Tuesday, September 23, 2014


Wednesday, 24 September 2014 | PNS | BHUBANESWAR | in Bhubaneswar

The Migration information & Resource Centre (MiRC) and the Aide et Action International-South Asia in collaboration with the Bernard van Leer Foundation here on Monday released and screened Migrating Childhood, a documentary unfolding the lives of migrant children living at worksites.
Regional Thematic Head, Aide et Action Umi Daniel briefed the participants about the film before its release by a panel of five comprising Biren Das (filmmaker), Dharitri Patnaik (India Representative, Bernard van Leer Foundation), Teki Vishy (Director, Communication Resource Centre), Digambar Saptahthy and Umi Daniel.
Teki Vishy said Lots of such migrant children miss out on early childhood care and education and become child labour. Health is a bigger issue for these children when they migrate along with their parents to live in such unsafe, unhealthy and hazardous environment.
Biren Das said, “It’s good to see such a complex issue being captured in such a simple way. I hope government takes some proactive action on this issue and provide the children a better living.”
The documentary was shot in four cities, Bhopal, Bhubaneswar, Chennai and Hyderabad. It suggests solutions for creating safe and healthy environment for the children living at workplaces like brick kilns, construction sites and stone crusher units.
The film aims at creating public awareness and raising policy issues to better the lives of migrant children. The video is produced by the Communication Resource Centre (CRC), Hyderabad.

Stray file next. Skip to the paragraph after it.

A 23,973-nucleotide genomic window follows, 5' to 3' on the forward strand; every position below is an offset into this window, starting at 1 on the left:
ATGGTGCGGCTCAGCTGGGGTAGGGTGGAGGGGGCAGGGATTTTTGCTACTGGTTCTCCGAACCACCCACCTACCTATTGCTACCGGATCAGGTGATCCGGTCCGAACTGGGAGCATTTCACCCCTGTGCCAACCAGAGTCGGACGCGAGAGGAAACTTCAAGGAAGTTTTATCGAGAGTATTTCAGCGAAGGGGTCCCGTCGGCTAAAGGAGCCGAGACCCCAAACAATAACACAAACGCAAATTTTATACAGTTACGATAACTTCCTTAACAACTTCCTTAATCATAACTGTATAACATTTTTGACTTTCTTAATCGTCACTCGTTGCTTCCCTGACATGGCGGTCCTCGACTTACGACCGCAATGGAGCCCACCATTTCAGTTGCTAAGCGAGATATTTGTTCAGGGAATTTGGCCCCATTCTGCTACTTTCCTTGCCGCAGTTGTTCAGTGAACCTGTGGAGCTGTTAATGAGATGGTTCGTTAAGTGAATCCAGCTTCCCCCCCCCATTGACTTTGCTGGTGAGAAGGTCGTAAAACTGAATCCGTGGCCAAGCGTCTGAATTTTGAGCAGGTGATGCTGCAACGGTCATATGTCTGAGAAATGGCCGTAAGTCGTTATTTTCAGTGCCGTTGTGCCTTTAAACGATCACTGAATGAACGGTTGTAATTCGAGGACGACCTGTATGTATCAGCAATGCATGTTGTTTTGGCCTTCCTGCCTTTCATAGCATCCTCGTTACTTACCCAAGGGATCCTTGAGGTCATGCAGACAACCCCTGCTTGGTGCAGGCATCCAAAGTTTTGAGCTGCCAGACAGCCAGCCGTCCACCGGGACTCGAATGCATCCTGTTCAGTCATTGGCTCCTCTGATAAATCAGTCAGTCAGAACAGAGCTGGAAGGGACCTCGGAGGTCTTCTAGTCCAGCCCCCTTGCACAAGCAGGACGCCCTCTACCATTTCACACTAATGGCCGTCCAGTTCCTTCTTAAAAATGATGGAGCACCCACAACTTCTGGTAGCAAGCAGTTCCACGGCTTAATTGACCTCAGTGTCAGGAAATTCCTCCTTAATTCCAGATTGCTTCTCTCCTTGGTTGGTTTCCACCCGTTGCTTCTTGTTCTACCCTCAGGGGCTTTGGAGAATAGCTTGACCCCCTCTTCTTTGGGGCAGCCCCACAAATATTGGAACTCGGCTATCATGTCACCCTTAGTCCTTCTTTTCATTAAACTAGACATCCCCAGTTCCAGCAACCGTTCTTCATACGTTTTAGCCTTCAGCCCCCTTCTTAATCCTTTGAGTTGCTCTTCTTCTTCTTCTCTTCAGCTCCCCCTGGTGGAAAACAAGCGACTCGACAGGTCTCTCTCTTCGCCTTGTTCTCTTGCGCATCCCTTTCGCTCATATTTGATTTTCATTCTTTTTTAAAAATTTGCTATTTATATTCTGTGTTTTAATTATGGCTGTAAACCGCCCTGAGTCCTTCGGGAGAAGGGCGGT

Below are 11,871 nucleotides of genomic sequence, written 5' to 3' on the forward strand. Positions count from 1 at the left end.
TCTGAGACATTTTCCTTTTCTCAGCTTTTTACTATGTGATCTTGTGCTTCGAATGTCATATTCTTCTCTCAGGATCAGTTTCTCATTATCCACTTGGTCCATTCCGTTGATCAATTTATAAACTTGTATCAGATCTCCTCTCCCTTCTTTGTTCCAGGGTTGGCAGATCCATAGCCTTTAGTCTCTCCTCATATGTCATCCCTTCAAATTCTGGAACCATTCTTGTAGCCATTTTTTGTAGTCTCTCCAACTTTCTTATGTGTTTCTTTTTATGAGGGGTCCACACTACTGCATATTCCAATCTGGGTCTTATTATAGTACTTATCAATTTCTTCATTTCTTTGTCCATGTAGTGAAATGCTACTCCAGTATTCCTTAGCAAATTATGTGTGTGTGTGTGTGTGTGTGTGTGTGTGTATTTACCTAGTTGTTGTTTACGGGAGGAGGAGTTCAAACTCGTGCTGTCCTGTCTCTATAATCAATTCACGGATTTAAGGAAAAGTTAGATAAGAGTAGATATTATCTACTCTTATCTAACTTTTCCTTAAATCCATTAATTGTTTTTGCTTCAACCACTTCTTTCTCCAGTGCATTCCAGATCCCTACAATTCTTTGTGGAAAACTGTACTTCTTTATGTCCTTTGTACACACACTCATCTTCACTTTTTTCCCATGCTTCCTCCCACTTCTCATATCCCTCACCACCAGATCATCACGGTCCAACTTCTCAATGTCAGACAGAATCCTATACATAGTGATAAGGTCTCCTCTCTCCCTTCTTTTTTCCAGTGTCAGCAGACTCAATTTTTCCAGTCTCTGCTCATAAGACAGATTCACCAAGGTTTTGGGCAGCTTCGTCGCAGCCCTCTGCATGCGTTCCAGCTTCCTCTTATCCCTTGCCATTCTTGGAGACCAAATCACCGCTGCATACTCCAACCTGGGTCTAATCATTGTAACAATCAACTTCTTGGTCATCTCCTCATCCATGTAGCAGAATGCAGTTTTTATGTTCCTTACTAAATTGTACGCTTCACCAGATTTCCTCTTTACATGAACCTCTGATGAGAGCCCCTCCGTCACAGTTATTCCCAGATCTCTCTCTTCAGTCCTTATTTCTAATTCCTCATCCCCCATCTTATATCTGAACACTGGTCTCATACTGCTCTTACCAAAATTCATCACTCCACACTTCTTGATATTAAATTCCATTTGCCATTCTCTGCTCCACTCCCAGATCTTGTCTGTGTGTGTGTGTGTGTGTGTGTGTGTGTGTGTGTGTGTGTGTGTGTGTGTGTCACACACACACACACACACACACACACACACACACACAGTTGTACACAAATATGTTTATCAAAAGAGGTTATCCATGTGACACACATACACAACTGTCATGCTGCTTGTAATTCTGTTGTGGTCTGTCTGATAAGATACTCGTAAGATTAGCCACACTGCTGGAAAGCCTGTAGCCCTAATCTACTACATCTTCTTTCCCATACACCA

As per the UNESCO, 2011 report, annually about 50 million people of the country migrate seasonally in search of jobs. Out of them, 15 per cent are children. The elder and adolescent ones often migrate with their parents to look after their siblings and help their parents in work. India is home to the largest child population in the world of 420 million children in the 0-18-year age group.
The Constitution of India guarantees all children their rights and entitlements through its various provisions. According to the Directive Principles of State Policy in the Constitution, it is an obligation of the State to ensure that children are protected from exploitation, moral and material abandonment throughout the period of growth and development.
But millions of Indian children grow without any social and legal protection. One such category is that of vulnerable migrant children who are still unnoticed due to their frequent mobility and fragmented location.
The UNESCO report says around 15 million Indian children are migrants and denied of their rights and services guaranteed in the UN declaration and the Indian Constitution.
A study by the Aide et Action in 2013 says children in the 0-14 year age group constitute 47 per cent of the total child population. The migrant children do not get enrolled into Anganwadi or local schools due to the language barrier. Children in the early years are particularly more vulnerable. Deprivation at this stage affects human beings throughout their whole life cycle.
Those who are neglected or abused in the first years of life suffer damage from which they may never fully recover. Lack of access to proper food and health services lead to malnutrition with all its debilitating effects on them.
The film aims at influencing various stakeholders like the Government, NGOs, civil society organisations, facility owners and the media to look into the issues of the migrant children and adopt ways to better their lives by providing them access to the basic rights and entitlements, safe, healthy and learning environment at worksites.

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